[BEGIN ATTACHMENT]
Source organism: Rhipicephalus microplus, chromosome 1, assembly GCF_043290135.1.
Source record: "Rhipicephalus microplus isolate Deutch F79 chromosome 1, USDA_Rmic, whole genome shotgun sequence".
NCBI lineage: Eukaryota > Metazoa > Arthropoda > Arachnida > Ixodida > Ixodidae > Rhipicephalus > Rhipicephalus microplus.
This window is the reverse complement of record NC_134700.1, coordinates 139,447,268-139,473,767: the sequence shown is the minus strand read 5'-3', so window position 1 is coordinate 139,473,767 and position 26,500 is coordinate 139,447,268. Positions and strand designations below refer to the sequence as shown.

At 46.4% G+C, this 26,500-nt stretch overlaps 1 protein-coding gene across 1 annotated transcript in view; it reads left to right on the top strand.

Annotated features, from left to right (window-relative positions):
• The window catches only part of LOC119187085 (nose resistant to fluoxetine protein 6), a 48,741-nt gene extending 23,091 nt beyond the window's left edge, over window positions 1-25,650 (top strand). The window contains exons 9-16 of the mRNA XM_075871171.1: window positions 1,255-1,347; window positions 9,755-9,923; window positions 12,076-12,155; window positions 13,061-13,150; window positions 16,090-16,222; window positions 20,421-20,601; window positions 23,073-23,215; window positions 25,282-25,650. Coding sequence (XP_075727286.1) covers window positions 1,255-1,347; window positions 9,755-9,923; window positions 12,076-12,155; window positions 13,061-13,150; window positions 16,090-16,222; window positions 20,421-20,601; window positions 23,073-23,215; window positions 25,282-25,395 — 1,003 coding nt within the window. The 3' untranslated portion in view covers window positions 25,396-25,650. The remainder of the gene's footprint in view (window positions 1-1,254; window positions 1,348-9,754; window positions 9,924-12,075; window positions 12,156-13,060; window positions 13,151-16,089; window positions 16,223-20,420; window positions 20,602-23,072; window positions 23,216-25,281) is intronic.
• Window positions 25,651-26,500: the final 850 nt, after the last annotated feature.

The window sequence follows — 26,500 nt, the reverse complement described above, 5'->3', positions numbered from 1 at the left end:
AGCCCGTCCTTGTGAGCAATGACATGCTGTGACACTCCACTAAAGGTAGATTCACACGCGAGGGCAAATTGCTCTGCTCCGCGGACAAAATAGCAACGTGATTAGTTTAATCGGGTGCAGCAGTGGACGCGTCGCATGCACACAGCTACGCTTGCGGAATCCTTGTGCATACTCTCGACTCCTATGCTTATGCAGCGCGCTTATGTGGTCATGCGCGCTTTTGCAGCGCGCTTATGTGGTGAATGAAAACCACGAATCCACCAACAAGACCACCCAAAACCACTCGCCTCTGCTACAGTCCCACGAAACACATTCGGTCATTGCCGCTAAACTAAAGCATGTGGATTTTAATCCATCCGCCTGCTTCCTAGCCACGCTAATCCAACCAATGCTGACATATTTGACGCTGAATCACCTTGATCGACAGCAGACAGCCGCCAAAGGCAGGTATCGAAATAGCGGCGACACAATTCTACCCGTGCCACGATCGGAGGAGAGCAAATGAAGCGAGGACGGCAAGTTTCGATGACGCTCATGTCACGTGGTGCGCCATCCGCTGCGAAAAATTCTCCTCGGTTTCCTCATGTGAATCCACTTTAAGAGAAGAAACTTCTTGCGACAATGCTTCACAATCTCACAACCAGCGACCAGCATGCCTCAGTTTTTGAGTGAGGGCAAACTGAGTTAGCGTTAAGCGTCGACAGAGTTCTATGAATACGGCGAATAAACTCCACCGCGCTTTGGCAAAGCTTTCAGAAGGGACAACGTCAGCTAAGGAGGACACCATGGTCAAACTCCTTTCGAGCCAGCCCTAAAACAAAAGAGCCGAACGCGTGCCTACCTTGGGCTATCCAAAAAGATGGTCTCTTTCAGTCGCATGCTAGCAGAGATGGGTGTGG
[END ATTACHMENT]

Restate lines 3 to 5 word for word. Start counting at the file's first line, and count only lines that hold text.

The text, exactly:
NCBI lineage: Eukaryota > Metazoa > Arthropoda > Arachnida > Ixodida > Ixodidae > Rhipicephalus > Rhipicephalus microplus.
This window is the reverse complement of record NC_134700.1, coordinates 139,447,268-139,473,767: the sequence shown is the minus strand read 5'-3', so window position 1 is coordinate 139,473,767 and position 26,500 is coordinate 139,447,268. Positions and strand designations below refer to the sequence as shown.

At 46.4% G+C, this 26,500-nt stretch overlaps 1 protein-coding gene across 1 annotated transcript in view; it reads left to right on the top strand.